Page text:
In addition to renovating the exterior façade, Davis also added new meter boxes, payment upgrades (for loyalty cards, credit cards and app scans), additional wash functions (such as ceramic coating, triple foam and air dryers), cameras, LED lighting, a pet wash and more vacuums.
Just as Iowa State University is known for its research, Wild Water also dabbles in it.
“We have done some R&D for some companies. It could be helping them develop or improve a product or just testing something new. We tend to be guinea pigs. I think we’ve touched just about everything. We’ve done wash equipment, chemicals [and] point-of-sale systems. We provide the feedback to help make items better,” Davis explains.
Even beyond being a testing ground, Wild Water tends to be on the forefront of technology usage. According to the upcoming 2021 Professional Carwashing Industry Report from Professional Carwashing & Detailing, 57% of self-serves offer none of the following: fleet programs, loyalty programs, wash clubs or gift cards. And yet, Wild Water offers them all.
“[We’re] always looking for something to help us run the carwash at its best consistently,” Davis states. “We’ve had loyalty card technology for 30 years [and] equipment that monitors just about everything, including chemicals. [We upgraded] to touchscreen pay stations five years ago. We accept cash, coin, credit cards and virtual payments through our [wash app]. It is our goal to make sure that the customer receives a clean car and believes they have received a quality product for a quality price.”
Before the age of apps, the loyalty card program, which Wild Water still uses, was innovative. The loyalty cards can be used as rewards cards or reloadable gift cards, and they are useable at all parts of the carwash. The cards can be managed online, which allows Wild Water to email users specials and promotions. As part of the rewards, Wild Water gives 10% off with every wash, vacuum or vending purchase, and customers who spend more than $25 per month get an extra discount. Wild Water also uses these cards for fleet accounts.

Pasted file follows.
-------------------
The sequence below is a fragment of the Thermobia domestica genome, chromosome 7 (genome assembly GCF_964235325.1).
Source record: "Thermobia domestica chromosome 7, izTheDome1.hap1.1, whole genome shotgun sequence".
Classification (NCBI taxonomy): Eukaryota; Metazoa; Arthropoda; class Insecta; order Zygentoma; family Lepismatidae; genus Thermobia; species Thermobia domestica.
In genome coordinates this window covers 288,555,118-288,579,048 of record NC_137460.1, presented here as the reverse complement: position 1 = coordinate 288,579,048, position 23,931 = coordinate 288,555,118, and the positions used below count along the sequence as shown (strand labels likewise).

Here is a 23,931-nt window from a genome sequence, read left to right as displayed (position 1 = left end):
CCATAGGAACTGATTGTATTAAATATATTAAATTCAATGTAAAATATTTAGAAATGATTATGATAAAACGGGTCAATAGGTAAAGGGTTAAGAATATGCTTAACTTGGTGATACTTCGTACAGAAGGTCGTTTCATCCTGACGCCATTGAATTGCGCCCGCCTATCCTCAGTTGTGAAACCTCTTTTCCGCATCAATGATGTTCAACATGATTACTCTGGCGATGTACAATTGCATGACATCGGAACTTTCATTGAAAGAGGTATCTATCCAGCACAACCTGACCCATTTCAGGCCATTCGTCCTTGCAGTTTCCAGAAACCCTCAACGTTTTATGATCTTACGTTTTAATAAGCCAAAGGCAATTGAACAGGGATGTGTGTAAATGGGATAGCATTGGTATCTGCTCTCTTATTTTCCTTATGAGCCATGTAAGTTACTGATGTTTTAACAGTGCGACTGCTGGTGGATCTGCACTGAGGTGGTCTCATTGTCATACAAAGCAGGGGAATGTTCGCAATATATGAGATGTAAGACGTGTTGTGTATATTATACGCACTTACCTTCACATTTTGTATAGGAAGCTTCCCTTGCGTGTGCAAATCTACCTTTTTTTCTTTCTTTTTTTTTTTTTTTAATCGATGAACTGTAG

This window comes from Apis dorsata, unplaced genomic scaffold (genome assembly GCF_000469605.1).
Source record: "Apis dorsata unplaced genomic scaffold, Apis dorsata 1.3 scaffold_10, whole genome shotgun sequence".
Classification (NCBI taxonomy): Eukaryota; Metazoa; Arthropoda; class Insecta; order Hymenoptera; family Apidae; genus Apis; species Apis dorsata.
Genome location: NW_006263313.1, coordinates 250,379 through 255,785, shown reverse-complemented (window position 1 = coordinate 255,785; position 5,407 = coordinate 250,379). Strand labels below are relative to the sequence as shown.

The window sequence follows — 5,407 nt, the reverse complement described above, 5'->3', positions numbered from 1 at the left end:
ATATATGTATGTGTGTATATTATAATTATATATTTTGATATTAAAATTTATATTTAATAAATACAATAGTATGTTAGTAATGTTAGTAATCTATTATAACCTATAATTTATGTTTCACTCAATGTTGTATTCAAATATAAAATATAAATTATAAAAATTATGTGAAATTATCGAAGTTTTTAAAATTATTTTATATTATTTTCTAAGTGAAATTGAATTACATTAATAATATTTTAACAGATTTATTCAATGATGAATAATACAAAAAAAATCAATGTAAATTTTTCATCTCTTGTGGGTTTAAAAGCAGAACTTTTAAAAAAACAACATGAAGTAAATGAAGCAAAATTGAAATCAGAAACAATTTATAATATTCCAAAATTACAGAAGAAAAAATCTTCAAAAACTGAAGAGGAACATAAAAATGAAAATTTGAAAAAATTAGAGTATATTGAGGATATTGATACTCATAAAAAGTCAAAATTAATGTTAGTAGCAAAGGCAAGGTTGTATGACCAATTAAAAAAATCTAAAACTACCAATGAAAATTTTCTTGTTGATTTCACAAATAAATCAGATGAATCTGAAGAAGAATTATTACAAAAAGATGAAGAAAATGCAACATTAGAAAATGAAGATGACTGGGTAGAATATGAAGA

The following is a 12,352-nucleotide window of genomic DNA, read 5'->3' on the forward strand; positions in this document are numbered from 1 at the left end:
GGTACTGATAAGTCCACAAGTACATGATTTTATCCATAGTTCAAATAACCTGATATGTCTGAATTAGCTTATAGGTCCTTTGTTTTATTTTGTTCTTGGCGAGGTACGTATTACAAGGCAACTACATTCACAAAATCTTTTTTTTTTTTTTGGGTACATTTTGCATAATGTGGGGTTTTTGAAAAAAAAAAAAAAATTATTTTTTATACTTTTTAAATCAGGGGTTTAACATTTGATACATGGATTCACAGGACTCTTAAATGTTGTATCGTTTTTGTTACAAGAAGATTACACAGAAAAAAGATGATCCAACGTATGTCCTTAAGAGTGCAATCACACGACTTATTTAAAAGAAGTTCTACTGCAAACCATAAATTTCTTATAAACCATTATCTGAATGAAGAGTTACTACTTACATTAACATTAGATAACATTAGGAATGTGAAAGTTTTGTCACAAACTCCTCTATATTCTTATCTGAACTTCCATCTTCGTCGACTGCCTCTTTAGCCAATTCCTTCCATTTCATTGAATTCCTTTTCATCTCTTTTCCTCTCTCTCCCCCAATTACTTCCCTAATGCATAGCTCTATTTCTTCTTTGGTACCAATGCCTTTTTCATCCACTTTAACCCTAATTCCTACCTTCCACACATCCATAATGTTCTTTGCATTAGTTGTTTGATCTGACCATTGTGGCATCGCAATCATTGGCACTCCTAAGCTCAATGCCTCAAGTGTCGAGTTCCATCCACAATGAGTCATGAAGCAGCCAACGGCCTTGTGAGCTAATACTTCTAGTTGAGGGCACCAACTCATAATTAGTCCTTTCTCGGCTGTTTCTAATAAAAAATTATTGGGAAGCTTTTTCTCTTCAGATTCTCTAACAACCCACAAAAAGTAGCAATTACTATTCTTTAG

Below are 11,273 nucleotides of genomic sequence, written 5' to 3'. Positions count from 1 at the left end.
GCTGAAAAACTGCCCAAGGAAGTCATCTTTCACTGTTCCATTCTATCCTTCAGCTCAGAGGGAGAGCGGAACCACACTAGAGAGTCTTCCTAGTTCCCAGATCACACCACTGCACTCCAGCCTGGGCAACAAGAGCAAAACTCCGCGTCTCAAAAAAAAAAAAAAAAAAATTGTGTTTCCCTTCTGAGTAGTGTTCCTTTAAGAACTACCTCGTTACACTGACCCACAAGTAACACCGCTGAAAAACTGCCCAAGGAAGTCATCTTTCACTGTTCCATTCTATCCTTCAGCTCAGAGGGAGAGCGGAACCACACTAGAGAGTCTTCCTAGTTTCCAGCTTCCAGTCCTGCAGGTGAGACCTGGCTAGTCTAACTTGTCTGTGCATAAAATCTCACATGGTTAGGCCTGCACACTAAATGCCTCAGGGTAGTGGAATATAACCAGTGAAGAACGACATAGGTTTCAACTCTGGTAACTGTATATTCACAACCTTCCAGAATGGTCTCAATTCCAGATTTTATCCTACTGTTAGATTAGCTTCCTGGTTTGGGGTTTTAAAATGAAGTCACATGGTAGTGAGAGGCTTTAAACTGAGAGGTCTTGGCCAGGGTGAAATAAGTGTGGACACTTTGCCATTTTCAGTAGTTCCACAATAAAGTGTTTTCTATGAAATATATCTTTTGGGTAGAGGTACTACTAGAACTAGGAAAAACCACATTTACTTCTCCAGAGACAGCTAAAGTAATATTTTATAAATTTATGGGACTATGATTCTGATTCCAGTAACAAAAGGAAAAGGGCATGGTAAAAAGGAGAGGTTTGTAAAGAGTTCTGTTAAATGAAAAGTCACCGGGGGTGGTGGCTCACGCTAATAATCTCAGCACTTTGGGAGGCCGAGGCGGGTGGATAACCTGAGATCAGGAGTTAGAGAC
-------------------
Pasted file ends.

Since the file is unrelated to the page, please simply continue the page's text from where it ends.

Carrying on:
Today, of course, apps are the new tool businesses use to help customers keep track of their information and access the business directly without having to go to a website. As you can imagine, Wild Water has also jumped on board. The wash app that Wild Water utilizes allows customers to earn free washes and loyalty points, have a 48-hour rain check, get a free vacuum with an automatic carwash purchase, utilize contactless payment, and receive text and email specials.
“Our carwash has adapted to change,” Davis asserts. “Sometimes it’s hard to do based on infrastructure, [but] we’ve really embraced technology to handle some of the normal day-to-day inspections or things that easily get overlooked. It seems like our customers are busier, [more stressed] and less patient than in years past. So, anything you can do to help their day go a little bit better is a positive.”
In addition, as a member of Watersavers®, Wild Water has also invested in eco-friendly technology to keep it in line with some of the best water-saving practices. Not only does the carwash recycle its water, but it also has high-efficiency boilers, furnaces and water heaters, and it uses monitoring technology to help save resources. In fact, Wild Water has been so invested in going green that it earned The City of Ames Smart Business Platinum Award. For this award, there are five different levels based on how many eco-friendly practices are in place, and Wild Water not only earned the highest level — platinum — but it was, in fact, one of the first five businesses in the city to do so.
Just as life has evolved on Earth for billions of years, so too must businesses evolve — though at much faster rates — in order to stay relevant and in the black. As such, Davis concludes by leaving us with this piece of advice: “Always try to improve, day after day.”